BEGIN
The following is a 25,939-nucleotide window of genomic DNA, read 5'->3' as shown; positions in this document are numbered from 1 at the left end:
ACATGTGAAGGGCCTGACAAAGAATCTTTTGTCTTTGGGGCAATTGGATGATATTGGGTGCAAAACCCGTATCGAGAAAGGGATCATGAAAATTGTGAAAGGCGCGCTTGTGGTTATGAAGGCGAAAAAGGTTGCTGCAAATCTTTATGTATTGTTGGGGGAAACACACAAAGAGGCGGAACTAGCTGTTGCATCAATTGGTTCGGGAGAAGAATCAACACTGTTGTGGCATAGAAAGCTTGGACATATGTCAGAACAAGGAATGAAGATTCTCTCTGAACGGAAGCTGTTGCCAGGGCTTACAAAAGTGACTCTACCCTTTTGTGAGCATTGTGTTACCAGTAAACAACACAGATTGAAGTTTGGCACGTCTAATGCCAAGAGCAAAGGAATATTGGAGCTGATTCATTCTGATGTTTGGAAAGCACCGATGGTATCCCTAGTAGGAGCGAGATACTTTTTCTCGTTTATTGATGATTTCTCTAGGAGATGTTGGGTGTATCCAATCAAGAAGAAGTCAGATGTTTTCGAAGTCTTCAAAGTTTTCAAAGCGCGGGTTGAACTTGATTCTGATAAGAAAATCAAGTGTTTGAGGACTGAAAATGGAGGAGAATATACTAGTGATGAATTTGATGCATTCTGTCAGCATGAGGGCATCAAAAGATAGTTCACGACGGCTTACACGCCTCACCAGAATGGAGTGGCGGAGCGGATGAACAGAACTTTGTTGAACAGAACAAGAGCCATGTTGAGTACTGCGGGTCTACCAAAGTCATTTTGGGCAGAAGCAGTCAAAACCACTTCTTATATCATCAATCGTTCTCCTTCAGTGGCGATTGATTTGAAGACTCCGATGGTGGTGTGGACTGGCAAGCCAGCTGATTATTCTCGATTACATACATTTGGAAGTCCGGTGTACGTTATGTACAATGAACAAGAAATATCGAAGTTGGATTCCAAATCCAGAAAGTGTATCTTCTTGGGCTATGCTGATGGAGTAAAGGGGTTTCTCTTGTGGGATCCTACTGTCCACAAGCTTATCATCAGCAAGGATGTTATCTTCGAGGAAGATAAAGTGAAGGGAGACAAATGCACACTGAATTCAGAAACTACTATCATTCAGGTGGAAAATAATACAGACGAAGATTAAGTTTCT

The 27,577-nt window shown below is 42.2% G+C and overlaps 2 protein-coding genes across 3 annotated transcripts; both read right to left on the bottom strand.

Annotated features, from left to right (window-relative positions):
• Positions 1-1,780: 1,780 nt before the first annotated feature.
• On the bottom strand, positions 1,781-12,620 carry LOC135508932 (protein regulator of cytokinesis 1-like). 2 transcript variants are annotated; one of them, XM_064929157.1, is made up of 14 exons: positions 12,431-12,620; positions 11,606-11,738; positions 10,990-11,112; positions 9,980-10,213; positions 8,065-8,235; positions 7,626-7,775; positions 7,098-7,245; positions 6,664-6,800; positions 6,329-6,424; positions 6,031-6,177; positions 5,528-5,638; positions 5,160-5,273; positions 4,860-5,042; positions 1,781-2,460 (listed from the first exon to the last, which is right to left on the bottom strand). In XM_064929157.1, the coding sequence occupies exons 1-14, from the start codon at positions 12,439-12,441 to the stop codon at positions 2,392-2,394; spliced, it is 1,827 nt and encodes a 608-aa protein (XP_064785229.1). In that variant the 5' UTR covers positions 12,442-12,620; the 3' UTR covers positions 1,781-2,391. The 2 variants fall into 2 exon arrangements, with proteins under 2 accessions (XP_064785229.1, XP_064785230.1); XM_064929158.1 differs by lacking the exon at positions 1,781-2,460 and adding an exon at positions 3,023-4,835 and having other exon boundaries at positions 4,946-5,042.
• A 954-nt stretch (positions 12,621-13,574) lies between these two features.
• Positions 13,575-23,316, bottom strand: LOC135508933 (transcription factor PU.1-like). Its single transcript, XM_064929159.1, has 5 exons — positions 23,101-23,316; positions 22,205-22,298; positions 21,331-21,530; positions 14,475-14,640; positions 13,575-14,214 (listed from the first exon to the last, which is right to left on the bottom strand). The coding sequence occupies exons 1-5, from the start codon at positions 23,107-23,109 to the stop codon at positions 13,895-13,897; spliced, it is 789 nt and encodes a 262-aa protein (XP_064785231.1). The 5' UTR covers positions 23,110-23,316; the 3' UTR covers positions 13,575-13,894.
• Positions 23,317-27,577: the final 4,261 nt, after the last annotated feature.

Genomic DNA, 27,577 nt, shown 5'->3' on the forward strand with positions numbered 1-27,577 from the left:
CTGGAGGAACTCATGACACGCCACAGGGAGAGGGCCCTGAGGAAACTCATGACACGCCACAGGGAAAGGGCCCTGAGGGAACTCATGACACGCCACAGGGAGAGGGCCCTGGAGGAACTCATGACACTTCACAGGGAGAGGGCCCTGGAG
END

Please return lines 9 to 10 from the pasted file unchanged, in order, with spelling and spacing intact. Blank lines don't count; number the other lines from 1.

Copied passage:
• Positions 23,317-27,577: the final 4,261 nt, after the last annotated feature.

Genomic DNA, 27,577 nt, shown 5'->3' on the forward strand with positions numbered 1-27,577 from the left: